So I ponder this for another minute.  Adam is capable of turning a weaker hand into a bluff here.  What does he think I have?  I went bet-bet-bet-check.  My range can easily be 99-QQ, AK, KQ, KJ, and is probably pretty transparent at this point that I have a 1-pair type of hand.  After I checked the river, the 3rd spade coming in is a great bluffing card for him.  With a King, he’s more likely to check back after the scare card arrives.  But I think he’s figured out that I can fold when it’s obvious that I’m beat.  And he’s got the stones to take advantage of my discipline and tight image.

Combinatorics

I don’t do the combinatorics at the table, but there are far fewer flush draw combos in his range than other combos.  If I include literally any two spades that include an Ace or have two gaps or fewer, that is about 24 combinations.  Plus 3 combinations of pocket 88’s that binked the river for a total of 27 value combos.  I’ll assume that he always bets with these hands.

His non-flush draw, non-Kx calling range for the flop & turn (66-JJ, A5s, A4s, 65s)  has about 39 combinations.  These are the hands that I beat and was targeting with my small bet-sizing.

Frequencies

Now the questions is how frequently will Adam turn one of these 39 hands that I beat into a bluff on the river?  If the answer is 7 or more out of 39, then the mathematically theoretically correct response for me is to call.  Add 7 bluffs to the 27 value combos, and I win 7-out-of-34 times, or 20.6%.  If I do call his river bet, I’m probably going to lose this pot, but poker theory tells me I’ll lose less over the long run by calling in this spot than by folding.  It feels really messed up to have to think this way.  Nevertheless, I think his bluffing frequency with this set of facts is greater than 7-out-of-39, probably closer to 13-out-of-39 (33.3%) or more.  I feel like I’m about to throw away 32 more BBs because of poker math.

To succeed at no limit Texas Hold’em, however, you have to trust your reads.  My read on Adam says his bluffing frequency is high enough for me to call.  And my read on this situation overall is that the most important question right now is the one about his bluffing frequency.

So I call.

He says “I have a pair of fives.”  With 6-5, the turn card gave him a gutshot straight draw to go along with his weak pair… just enough for my small bet to keep him in.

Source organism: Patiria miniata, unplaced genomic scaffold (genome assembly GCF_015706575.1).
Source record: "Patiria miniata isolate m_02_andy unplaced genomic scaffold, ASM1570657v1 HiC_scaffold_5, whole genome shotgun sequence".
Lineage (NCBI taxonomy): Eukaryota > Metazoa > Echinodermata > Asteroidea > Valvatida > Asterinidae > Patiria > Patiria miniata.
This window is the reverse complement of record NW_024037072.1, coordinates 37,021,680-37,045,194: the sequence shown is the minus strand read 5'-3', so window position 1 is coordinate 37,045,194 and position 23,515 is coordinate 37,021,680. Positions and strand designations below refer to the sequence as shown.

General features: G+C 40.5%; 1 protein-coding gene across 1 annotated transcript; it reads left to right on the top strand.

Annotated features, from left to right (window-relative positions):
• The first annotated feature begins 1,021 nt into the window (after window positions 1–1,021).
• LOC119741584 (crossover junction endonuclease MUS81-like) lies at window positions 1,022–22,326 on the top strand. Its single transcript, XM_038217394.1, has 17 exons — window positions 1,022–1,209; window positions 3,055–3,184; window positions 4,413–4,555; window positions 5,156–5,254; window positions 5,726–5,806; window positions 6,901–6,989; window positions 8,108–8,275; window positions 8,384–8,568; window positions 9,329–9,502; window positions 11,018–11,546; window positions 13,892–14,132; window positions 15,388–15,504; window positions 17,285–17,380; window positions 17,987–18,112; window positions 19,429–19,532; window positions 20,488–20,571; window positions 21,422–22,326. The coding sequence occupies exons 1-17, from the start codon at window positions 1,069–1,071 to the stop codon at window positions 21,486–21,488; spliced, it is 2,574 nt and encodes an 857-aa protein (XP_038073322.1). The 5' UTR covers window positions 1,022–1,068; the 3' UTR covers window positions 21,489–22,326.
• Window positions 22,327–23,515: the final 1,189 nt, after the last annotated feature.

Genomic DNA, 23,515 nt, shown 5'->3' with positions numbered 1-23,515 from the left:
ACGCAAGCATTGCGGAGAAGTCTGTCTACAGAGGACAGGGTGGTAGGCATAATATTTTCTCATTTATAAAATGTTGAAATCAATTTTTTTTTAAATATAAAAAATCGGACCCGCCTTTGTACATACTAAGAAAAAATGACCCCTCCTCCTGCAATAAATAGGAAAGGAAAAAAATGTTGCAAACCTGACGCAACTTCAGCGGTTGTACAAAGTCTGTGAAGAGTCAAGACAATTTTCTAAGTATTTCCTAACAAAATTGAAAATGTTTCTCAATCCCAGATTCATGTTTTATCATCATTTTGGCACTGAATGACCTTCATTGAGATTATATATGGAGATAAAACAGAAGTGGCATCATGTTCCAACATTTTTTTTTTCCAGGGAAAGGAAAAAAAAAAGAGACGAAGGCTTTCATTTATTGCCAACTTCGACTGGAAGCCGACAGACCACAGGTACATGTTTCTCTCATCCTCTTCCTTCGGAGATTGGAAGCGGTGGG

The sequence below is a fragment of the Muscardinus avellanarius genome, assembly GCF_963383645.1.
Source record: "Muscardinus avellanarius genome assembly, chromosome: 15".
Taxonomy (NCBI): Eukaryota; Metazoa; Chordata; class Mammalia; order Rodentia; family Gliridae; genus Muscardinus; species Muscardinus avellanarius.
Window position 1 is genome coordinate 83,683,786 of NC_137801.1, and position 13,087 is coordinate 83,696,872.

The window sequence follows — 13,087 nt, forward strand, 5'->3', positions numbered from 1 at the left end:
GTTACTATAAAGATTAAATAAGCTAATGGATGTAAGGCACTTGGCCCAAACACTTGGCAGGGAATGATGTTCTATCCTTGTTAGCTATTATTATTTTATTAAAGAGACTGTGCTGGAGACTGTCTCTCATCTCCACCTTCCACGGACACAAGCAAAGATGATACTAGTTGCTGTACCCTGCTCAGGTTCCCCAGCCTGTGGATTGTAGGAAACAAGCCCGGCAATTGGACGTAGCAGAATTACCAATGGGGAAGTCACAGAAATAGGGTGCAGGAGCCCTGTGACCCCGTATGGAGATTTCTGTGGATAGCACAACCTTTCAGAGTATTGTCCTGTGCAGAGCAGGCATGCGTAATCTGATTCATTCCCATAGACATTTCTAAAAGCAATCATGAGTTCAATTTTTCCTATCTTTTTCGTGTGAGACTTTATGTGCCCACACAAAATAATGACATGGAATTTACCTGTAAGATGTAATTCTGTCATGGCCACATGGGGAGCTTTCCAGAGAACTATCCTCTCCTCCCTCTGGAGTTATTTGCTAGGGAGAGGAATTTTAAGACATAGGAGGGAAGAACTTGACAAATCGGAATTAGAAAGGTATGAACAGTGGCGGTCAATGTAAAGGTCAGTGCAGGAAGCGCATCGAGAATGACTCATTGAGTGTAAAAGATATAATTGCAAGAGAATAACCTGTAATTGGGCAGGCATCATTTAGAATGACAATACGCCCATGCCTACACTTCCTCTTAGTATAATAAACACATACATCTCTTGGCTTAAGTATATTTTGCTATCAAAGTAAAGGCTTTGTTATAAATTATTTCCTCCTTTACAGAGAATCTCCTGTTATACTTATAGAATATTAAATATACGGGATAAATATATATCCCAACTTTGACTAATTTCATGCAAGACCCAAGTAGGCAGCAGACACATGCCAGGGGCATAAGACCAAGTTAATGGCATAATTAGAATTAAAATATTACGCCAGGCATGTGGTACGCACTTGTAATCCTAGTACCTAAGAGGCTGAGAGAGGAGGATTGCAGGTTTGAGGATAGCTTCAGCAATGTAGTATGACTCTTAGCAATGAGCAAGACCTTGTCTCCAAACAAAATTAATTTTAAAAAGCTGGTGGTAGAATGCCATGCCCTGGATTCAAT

When he sees my cards, he says he figured it was something like that.  “What do I have to do to get you to fold?”

I start to say “Math” but shrug my shoulders instead.

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Hashtag: They Always Have It

I just returned from a weekend poker trip to New Orleans.  There were eight guys on this trip, one of whom – for purposes of this blog I’ll refer to him as “Tony” – was celebrating a birthday during the weekend.

Happy Birthday Tony!

We stayed in some fancy digs in the French Quarter, and played a lot of poker at Harrah’s New Orleans casino.  On Saturday, there were a number of interesting hands, all at blinds of $1/3.  Because this poker room allows players to buy-in up to the largest stack on the table, and also lets players straddle $6 from any position, the game plays larger than most $1/3 games, and much larger than most $1/2 games.  Let’s get started.

Hand #1 – Nut Flush on a Paired Board

This was early in my day, so I didn’t have much in the way of player-specific reads.  I have Kd Js on the button, and raise to $15 over a single limper.  I started the hand with approx. $300 and the BB is the main villain and has me covered.  The SB folds, but BB raises to $30.  He could simply be putting me on a wide range trying to leverage my position on the button, and trying to re-steal, but his raise is too small if his goal is to make me fold.  He is a middle aged white guy (like me!) making a barely minimum raise, so I need to give him credit for a strong or very strong hand.  Everyone else folds, and I call.  Heads up, in position, I’m willing to call $15 more with $52 already in the pot.